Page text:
This is a good tool for weight loss because it’s high in monounsaturated fats, which speed up your metabolic rate while also delivering a quick feeling of fullness, to help you avoid overeating. Avocados are high in a compound that has been shown to lower cholesterol. In one study, 45 people saw their cholesterol drop 17 percent after eating avocados for just 1 week. Avocados’ folate and vitamin E are protective against stroke.

Bagels (Whole Grain)
“You want complex carbohydrates in their natural package, a.k.a. whole grains,” says Jackie Berning, Ph.D., R.D., a nutrition professor at the University of Colorado at Colorado Springs. A whole-grain bagel is an ideal pre-sweat-session pick: You’ll digest it slowly because of all the fiber, which will deliver a steady flow of energy over time rather than one big burst.

Beans and Legumes
One of the healthiest sources of slow-burning carbohydrates, dietary fiber and protein, these should be a part of your daily diet. Variety makes that possible.

Black Beans
Rich in the antioxidant anthocyanin, which fights heart disease and cancer.

Garbanzo beans (chickpeas)
In one study, a chickpea-fortified diet slashed LDL (“bad”) cholesterol levels by almost 5 percent.

Kidney Beans
Rich in thiamin (vitamin B1), which protects memory and brain function; a deficiency has been linked to Alzheimer’s disease. Use in chili or add to spaghetti sauce.

Navy Beans
Potassium regulates blood pressure and normal heart contractions.

Bell Peppers
Red, green, yellow, orange, all are good sources of vitamin B6, vitamin C and folic acid. They also contain phytochemicals that can protect you from heart disease, cancer, stroke and cataracts.

It’s high in fiber and more densely packed with vitamins and minerals than almost any other food. For instance, it contains nearly 90 percent of the vitamin C of fresh orange juice and almost half as much calcium as milk. It is also a powerful defender against diseases such as cancer because it increases the enzymes that help detoxify carcinogens.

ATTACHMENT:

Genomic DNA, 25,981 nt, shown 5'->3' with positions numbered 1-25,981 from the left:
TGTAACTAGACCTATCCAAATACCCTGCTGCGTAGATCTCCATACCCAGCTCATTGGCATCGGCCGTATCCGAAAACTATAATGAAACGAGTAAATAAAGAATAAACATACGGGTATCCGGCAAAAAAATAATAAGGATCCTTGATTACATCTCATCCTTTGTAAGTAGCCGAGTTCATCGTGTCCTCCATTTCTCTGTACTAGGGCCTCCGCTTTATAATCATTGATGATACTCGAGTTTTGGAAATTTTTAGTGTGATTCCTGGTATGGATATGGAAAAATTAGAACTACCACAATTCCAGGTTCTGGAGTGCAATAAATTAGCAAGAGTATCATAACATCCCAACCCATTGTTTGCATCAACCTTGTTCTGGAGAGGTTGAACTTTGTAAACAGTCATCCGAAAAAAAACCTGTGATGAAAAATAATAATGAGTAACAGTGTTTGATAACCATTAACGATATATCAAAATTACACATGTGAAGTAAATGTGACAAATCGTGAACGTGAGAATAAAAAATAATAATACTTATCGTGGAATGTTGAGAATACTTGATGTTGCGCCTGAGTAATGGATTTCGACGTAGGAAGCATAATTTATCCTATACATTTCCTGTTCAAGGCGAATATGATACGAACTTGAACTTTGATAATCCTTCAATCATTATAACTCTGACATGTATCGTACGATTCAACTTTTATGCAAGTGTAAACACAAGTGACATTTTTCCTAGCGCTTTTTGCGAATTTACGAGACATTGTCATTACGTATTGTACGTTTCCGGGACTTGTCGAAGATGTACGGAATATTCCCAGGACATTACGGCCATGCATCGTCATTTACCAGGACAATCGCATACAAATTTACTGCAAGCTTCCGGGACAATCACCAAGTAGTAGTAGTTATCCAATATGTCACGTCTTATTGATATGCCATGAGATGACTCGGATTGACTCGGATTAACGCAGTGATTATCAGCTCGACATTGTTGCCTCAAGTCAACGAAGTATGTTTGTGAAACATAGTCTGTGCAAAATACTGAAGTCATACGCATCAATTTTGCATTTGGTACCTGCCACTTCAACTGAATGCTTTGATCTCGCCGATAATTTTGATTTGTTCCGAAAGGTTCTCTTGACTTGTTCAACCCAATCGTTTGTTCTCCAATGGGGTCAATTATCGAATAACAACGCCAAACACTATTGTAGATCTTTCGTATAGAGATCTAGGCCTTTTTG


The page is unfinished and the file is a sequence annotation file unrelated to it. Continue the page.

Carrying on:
Brown Rice
Here’s why you should choose brown rice over white rice: The milling and polishing process that converts brown rice into white rice destroys 80 percent of the vitamin B1, 90 percent of the B6, half of the manganese, 60 percent of the iron and all of the dietary fiber. For brown rice, only the outermost layer of the hull of the kernel is removed, which is the least damaging to the grain’s nutritional value, and Harvard University researchers discovered that men who added one serving per day of whole-grain foods to their diets generally weighed 2.5 pounds less than men who ate only refined-grain foods.

Just one cup of this fiber-filled cruciferous vegetable contains nearly two-thirds of a day’s vitamin C.

Close your eyes and they almost taste like crunchy candy. Carrots pack complex carbs that provide energy to muscles and potassium to control blood pressure and muscle contractions, says registered dietitian Leslie Bonci, director of sports nutrition at the University of Pittsburgh Medical Center. And a half cup has 35 calories.

Cereal (Whole-Grain With fat-free milk)
Looking for something to nosh on before you hit the gym? Raid your cereal stash. Sixty minutes before a workout, fuel up with a 200-calorie snack: ¾ cup of whole-grain cereal with 4 ounces of fat-free milk. “When you eat something before exercising, you have more energy, so you can work out harder and longer,” says Bonci.